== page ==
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How to Determine if there is a Mistake in the Pattern, Part 1

April 7th, 2014

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This column by Barbara Breiter, author of The Complete Idiot’s Guide to Knitting & Crocheting, originally appeared in The Weekly Stitch newsletter

You’ve completed a row and something isn’t right. You have 2 sts left. Or you’ve completed the row but the pattern still has instructions for the row you haven’t worked. You try it again and there’s still a problem. What do you do?

It’s possible there is an error in the pattern…it does happen sometimes*. Or despite the fact that you’ve worked it twice now, you may be misunderstanding or skipping part of it.

If you break down the section or row by number of stitches used and number of stitches remaining (if there is an increase or decrease), it will be easier to determine if there is a pattern error or if it’s a knitter/crocheter error.

Let’s look at an example of how to do this.

Cromwell Court Afghan

This pattern is worked over 114 stitches. At the end of this row, you should still have 114 stitches.

Row 3: K3, (k2tog) 3 times, (yo, k1) 6 times, *(k2tog) 6 times, (yo, k1) 6 times; rep from * to last 9 sts, (k2tog) 3 times, k3.

First, let’s look at K3, (k2tog) 3 times, (yo, k1) 6 times,

There are 3 decreases (k2tog) and 6 increases (yo). You have used 15 stitches (k3, k2tog 3 times, k1 6 times [3+6+6]) and you have 18 stitches on the right needle now (3+3+12).

*(k2tog) 6 times, (yo, k1) 6 times; rep from * to last 9 sts,

This repeat has 6 decreases and 6 increases so the number of stitches used is the same as the number you have on your right needle for this section. The yo’s compensate for the k2tog decreases.

There are 18 stitches used (k2tog 6 times, k1 6 times [12+6]) and 18 new stitches (6+12).

This section is repeated 5 times.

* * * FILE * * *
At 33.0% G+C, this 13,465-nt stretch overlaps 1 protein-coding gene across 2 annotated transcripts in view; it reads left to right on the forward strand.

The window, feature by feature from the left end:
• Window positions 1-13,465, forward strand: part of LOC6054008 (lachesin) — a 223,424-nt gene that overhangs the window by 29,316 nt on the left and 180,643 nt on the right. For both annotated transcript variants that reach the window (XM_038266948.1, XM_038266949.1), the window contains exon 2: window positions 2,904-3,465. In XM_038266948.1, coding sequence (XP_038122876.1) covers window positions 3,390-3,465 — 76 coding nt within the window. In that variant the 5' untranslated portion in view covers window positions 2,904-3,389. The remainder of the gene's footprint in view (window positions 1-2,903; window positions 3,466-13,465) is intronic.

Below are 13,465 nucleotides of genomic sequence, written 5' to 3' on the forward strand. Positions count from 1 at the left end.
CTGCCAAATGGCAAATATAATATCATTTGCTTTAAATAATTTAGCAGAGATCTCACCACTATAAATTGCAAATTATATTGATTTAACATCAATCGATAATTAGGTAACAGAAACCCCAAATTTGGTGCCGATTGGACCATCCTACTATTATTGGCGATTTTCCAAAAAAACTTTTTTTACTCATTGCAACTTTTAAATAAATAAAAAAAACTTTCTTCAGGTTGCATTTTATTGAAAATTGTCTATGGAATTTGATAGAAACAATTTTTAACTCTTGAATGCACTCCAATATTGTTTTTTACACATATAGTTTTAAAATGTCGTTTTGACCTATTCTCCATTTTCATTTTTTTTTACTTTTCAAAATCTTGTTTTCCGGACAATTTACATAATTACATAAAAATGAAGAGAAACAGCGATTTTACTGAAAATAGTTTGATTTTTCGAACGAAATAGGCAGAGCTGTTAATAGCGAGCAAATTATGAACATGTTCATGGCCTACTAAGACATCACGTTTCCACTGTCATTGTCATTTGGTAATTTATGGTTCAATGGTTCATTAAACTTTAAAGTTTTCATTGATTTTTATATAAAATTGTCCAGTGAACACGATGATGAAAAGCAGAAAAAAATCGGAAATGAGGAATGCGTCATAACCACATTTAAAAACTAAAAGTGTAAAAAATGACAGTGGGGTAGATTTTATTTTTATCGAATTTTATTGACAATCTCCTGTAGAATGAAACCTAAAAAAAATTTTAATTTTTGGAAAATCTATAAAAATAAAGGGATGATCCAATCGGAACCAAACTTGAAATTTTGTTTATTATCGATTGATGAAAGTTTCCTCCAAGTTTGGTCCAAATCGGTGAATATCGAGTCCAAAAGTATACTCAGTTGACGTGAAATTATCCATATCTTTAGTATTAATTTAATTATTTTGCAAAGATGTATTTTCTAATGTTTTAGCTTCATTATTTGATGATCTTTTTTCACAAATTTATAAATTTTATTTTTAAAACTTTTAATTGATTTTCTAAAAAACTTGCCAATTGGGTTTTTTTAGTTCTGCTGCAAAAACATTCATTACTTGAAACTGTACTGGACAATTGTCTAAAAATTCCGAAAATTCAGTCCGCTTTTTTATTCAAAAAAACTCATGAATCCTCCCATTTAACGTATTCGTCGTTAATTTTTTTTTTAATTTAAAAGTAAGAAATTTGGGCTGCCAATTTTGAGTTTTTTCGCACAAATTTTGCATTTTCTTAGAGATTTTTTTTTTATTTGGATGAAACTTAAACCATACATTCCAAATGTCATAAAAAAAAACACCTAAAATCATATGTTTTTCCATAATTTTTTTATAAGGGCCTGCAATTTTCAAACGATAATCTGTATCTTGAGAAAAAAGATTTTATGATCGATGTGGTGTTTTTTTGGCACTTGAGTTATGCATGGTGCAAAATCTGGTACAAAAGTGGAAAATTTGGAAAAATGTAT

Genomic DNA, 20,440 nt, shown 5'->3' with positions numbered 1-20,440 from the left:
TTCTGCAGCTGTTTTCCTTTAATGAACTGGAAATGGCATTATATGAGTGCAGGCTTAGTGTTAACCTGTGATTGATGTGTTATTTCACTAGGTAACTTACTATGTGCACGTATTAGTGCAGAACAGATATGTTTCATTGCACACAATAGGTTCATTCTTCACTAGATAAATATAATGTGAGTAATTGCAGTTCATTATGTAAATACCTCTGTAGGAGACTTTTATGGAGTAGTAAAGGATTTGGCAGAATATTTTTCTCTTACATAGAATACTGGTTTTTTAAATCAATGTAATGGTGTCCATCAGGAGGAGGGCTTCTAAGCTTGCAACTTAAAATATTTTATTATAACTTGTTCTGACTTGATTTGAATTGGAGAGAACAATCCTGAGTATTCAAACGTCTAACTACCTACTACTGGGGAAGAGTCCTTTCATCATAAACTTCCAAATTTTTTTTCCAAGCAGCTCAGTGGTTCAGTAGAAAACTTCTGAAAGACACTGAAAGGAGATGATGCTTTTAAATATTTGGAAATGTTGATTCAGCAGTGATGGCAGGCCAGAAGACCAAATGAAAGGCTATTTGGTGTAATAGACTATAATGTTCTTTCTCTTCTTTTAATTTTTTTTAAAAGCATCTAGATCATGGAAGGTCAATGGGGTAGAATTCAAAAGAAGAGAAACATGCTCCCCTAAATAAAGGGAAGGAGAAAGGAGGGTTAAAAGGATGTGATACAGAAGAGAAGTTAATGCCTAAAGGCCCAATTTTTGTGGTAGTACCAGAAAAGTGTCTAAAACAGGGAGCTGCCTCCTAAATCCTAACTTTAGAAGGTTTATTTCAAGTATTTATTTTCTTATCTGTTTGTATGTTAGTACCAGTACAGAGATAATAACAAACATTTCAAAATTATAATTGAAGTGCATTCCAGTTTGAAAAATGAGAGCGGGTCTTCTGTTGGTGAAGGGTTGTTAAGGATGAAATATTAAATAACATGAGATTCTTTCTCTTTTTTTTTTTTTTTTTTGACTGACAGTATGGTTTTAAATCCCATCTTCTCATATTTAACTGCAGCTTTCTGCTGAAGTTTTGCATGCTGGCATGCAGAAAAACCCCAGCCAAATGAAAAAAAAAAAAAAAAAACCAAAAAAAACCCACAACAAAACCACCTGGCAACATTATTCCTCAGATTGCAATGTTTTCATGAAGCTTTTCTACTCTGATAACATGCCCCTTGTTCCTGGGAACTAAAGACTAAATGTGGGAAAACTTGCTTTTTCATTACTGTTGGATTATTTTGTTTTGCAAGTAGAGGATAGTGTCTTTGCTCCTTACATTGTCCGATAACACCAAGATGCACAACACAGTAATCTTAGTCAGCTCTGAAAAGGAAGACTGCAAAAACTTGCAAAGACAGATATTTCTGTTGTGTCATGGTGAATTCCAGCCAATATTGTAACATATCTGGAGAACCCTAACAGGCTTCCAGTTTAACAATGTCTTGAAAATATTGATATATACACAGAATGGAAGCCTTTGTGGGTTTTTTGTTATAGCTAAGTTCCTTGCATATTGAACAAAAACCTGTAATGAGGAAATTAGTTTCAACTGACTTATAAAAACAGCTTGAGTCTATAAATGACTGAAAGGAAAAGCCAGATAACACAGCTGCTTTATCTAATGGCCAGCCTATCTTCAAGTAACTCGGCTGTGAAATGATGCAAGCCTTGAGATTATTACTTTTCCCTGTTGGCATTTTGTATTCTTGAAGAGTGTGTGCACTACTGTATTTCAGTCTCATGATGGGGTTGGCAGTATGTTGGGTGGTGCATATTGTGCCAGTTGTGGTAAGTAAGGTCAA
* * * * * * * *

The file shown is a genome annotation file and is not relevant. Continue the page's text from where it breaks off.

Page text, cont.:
We know this because we started with 114 stitches, we used 15 stitches prior to the asterisk, and we will have 9 stitches left to work.

114-15-9=90 stitches worked over the repeat

90 divided by 18 stitches used=5

(k2tog) 3 times, k3.

There are 3 decreases and no increases. So the last section compensates for the 3 extra increases in the first section.
You have used 9 stitches (6+3) and there are 6 new sts (3+3).

So the total number of stitches used is 15+90+9=114
The total number of stitches you now have is 18+90+6=114

Conclusion

Here are four simple tips to help you think there is an error in a pattern:

  1. Try to understand the pattern line by line so you can follow it and maintain the right stitch count.
  2. Use stitch markers, which can be helpful when there are repeats. Mark each section and keep track of them.
  3. If you do determine there is an error, send a note to the pattern’s publisher so can correct it in the future.
  4. If a pattern is frustrating you at the moment, take a break! Leave it and look at it with fresh eyes the next day. Often, when you come back to a pattern later on, it becomes obvious what the issue may have been.

Next week we’ll be looking at another example: a sweater pattern.

To sign up for the Weekly Stitch and get columns like this, free patterns, how-to videos and more, click here.

*Editor’s note: While we triple-check each pattern for errors here at Lion Brand, an occasional one may slip through. If that happens, you can contact us via LionBrand.com. When we issue a correction, we include a note at the top of the pattern (for people who may have previously printed out the pattern, but we also incorporate the changes into the body of the pattern for new people downloading the pattern so that you don’t have to worry about the correction.

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